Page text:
Thread: Bullying
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Old February 9th, 2010, 12:47 PM   #1
Obscene Eyedeas
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Default Bullying


"When I was a young boy, the bully called me names, stole my bicycle, forced me off the playground. He made fun of me in front of other children, forced me to turn over my lunch money each day, threatened to give me a black eye if I told adult authority figures. At different times I was subject to a wide range of degradation and abuse -- de-pantsing, spit in my face, forced to eat the playground dirt....To this day, their handprints, like a slap on the face, remain stark and defined on my soul."

Eric E. Rofes --
Making our Schools Safe for Sissies [IMG]http://ssl-connection.**********/index.php/little.png[/IMG]

What bullying is
With all the focus that has surrounded teenage gangs and gun violence, it may be easy to forget that the teenage years are not the only times that children face violent behavior. Some studies suggest that around 20 percent of all American children have been the victim of bullying at some point in elementary school, and about the same number have described themselves as engaging in some form of bullying behavior. Bullying can range from teasing, to stealing lunch money, to a group of students physically abusing a classmate.

Even though bullying is very similar to other forms of aggression, there can be some distinctive features:

The intention of bullying behavior is purposeful, rather than accidental
The goal is to actually gain control over another child through physical or verbal aggression.
Usually bullies make their attack without any real reason, other than they see their victim as an easy target.
Bullies are usually more popular with their peers than children who are simply aggressive.

What bullying can look like in school
Bullies in school are more likely to pick on people their same age, with boys more likely to be both bullies and victims. Girls, when they do bully, are more likely to verbally harass someone than be physical. Boys sometimes use physical attacks, but they are also more likely to threaten and harass one of their peers in a verbal way.

What it means to be a bully
Living in a society where wealth and power are admired, film heroes regularly beat up and kill others, and the weak and sick are often despised, it is no surprise that some children have learned to imitate these values. Research has shown that although bullies tend to have difficulty making friends, they do gain a certain level of popularity and peer status for their actions. It is possible that bullies may be enjoying more respect and admiration from their peers, and bullying behavior, especially among boys, can often be considered normal behavior.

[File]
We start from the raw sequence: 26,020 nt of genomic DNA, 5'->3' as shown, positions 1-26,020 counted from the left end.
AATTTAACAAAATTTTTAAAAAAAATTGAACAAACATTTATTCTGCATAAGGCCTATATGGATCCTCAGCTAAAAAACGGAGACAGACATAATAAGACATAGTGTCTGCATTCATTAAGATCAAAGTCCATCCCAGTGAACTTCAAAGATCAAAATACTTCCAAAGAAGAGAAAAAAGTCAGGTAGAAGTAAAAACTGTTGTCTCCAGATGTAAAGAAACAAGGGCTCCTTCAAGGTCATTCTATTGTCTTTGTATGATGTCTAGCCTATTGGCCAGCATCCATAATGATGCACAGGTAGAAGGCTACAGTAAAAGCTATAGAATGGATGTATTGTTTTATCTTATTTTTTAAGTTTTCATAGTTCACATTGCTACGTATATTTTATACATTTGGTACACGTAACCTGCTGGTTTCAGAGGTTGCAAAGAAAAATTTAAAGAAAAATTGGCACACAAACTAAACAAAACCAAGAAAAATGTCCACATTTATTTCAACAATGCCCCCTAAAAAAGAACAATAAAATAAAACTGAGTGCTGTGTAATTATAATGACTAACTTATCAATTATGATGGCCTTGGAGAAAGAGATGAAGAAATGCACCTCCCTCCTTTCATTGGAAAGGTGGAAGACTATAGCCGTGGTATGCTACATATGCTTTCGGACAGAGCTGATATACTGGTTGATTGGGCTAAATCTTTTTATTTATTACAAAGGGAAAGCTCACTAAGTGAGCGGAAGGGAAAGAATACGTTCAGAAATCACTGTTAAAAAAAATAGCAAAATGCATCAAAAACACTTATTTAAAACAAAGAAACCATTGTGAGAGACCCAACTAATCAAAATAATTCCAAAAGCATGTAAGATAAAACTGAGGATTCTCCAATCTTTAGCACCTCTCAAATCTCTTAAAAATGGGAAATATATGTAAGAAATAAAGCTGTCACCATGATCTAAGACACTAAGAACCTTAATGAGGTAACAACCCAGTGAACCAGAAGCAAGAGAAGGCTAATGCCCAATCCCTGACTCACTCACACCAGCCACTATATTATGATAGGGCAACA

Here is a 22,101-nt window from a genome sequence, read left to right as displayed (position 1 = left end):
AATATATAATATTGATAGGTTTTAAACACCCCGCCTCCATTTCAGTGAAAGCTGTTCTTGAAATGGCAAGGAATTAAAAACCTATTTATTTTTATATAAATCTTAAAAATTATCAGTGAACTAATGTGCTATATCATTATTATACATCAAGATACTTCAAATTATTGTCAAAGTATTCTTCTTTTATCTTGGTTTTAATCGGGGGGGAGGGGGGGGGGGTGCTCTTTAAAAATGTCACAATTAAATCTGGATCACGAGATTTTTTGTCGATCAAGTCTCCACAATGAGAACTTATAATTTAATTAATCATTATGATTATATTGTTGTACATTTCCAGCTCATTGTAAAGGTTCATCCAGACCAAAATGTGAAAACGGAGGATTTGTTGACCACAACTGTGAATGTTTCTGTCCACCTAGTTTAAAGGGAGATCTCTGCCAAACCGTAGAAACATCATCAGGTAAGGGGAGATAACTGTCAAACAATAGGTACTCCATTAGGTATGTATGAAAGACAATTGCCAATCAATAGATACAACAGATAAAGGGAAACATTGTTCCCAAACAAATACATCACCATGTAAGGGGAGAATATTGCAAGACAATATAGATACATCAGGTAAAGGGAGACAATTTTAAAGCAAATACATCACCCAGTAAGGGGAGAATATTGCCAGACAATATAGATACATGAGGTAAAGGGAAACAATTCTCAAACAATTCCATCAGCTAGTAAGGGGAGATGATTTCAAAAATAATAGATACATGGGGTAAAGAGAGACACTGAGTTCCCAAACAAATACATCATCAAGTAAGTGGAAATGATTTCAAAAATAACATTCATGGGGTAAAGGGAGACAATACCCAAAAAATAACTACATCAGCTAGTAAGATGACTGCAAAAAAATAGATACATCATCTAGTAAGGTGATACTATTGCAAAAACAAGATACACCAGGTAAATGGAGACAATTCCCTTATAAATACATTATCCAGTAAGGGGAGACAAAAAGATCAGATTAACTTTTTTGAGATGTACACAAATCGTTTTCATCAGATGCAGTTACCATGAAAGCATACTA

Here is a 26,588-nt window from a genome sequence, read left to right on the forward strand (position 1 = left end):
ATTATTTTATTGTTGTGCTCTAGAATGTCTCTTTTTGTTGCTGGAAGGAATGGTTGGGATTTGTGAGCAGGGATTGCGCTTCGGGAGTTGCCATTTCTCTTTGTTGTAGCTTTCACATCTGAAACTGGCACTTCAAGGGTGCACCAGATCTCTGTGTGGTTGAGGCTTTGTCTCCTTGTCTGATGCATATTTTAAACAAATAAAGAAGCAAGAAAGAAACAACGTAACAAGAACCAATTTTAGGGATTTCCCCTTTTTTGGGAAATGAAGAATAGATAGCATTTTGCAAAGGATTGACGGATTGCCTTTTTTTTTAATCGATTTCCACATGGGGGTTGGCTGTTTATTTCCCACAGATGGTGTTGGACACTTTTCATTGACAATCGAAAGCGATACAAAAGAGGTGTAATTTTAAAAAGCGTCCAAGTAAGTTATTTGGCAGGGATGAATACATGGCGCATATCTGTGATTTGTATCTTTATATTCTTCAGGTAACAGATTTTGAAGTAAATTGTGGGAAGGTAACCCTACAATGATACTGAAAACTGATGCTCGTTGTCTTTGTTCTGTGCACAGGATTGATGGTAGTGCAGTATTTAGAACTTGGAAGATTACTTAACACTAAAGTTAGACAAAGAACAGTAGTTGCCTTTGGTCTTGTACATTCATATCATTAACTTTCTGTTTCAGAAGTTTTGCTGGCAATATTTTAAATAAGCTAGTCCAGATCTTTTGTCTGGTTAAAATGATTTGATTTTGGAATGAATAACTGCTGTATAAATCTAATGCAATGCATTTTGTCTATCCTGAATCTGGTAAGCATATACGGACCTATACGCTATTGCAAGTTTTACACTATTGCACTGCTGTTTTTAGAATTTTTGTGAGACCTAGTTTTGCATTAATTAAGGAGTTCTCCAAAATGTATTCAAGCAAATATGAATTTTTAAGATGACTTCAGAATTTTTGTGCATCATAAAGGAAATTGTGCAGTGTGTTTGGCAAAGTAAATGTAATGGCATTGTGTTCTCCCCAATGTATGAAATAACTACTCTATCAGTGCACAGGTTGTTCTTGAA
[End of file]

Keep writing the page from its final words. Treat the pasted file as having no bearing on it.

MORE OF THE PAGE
Causes of bullying
Parental relationship
Bullies tend to come from families that are characterized as having little warmth or affection. These families also report trouble sharing their feelings and usually rate themselves as feeling less close to each other. Parent of bullies also tend to use inconsistent discipline and little monitoring of where their children are throughout the day. Sometimes parents of bullies have very punitive and rigid discipline styles, with physical punishment being very common. Bullies also report less feelings of closeness to their siblings.

School failure
Bullies are usually not model students. Very often they are not doing well in school and do not have good connections with their teachers.

What it means to be a victim
Unfortunately in recent years, our attitudes have changed about what it means to be a victim. Many parents and school officials are likely to blame victims of bullying for being weak and not being able to stand up for themselves. This, coupled with the fact that victims are usually warned by bullies not to tell anyone, makes it difficult for them to talk with parents and teachers.

Ten percent of children could be considered extreme victims who have been the victim of bullies at least once a week for a long period of time. These children are often considered younger, weaker, or sicker by their peers. Victims are just as likely to be boys as girls. They often report strong fears or dislike of going to school. These children often report closer feelings to parents and siblings, but whether this causes them to be victims or is simply how they cope with being bullied is unclear. Being labeled a victim is likely to follow children around from year to year. Most extreme victims report having few or no friends and being alone at recess and lunch.

Symptoms that a child might be a victim of bullying:

acts moody, sullen, or withdraws from family interaction
becomes depressed
loses interest in school work, or grades drop
loses appetite or has difficulty getting to sleep
waits to use the bathroom at home
arrives home with torn clothes, unexplained bruises
asks for extra money for school lunch or supplies, extra allowance
refuses to go to school (15 percent of all school absenteeism is directly related to fears of being bullied at school)
wants to carry a protection item, such as a knife

Consequences of bullying

Short term effects of being a victim
Being a victim is very stressful for children. Many children develop a strong dislike of going to school, especially times like recess or gym class. Many victims begin to distrust all their peers at school and have problems making friends. Victims can develop depression or physical illness.